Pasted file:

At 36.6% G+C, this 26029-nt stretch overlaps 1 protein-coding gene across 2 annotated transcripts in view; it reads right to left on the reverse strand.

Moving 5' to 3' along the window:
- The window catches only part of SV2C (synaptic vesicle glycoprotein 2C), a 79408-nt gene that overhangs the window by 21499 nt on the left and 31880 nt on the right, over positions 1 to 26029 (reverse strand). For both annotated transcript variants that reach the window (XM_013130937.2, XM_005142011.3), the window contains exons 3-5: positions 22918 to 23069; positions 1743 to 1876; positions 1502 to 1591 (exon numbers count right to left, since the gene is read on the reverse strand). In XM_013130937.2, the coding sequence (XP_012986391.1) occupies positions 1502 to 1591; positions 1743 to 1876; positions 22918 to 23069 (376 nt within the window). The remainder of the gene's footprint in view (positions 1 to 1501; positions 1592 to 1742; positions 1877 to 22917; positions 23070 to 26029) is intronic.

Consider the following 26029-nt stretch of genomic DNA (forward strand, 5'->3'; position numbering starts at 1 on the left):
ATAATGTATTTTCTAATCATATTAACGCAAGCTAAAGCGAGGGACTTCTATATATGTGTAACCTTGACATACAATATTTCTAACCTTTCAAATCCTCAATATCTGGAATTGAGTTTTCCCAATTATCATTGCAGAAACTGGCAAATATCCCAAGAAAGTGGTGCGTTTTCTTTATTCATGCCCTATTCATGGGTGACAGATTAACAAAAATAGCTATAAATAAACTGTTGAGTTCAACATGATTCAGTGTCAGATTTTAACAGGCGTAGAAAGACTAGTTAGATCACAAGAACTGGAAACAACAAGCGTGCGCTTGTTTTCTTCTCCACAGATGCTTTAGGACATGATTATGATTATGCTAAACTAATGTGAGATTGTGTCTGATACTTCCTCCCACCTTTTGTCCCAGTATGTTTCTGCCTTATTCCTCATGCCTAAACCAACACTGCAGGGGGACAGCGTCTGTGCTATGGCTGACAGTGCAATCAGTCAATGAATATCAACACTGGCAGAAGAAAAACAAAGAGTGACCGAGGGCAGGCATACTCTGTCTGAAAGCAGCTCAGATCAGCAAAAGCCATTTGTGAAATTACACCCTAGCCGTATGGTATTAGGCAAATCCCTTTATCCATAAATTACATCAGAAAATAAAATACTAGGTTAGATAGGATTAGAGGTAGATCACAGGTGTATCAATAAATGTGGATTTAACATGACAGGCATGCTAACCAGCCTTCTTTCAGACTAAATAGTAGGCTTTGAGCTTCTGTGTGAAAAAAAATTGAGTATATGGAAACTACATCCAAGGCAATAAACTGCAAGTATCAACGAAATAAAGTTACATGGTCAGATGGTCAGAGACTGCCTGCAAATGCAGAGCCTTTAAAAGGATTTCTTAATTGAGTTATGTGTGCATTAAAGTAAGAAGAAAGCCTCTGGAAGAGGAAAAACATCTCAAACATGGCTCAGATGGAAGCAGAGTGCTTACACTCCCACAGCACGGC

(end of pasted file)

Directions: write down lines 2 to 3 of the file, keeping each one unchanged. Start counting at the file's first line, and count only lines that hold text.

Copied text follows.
Moving 5' to 3' along the window:
- The window catches only part of SV2C (synaptic vesicle glycoprotein 2C), a 79408-nt gene that overhangs the window by 21499 nt on the left and 31880 nt on the right, over positions 1 to 26029 (reverse strand). For both annotated transcript variants that reach the window (XM_013130937.2, XM_005142011.3), the window contains exons 3-5: positions 22918 to 23069; positions 1743 to 1876; positions 1502 to 1591 (exon numbers count right to left, since the gene is read on the reverse strand). In XM_013130937.2, the coding sequence (XP_012986391.1) occupies positions 1502 to 1591; positions 1743 to 1876; positions 22918 to 23069 (376 nt within the window). The remainder of the gene's footprint in view (positions 1 to 1501; positions 1592 to 1742; positions 1877 to 22917; positions 23070 to 26029) is intronic.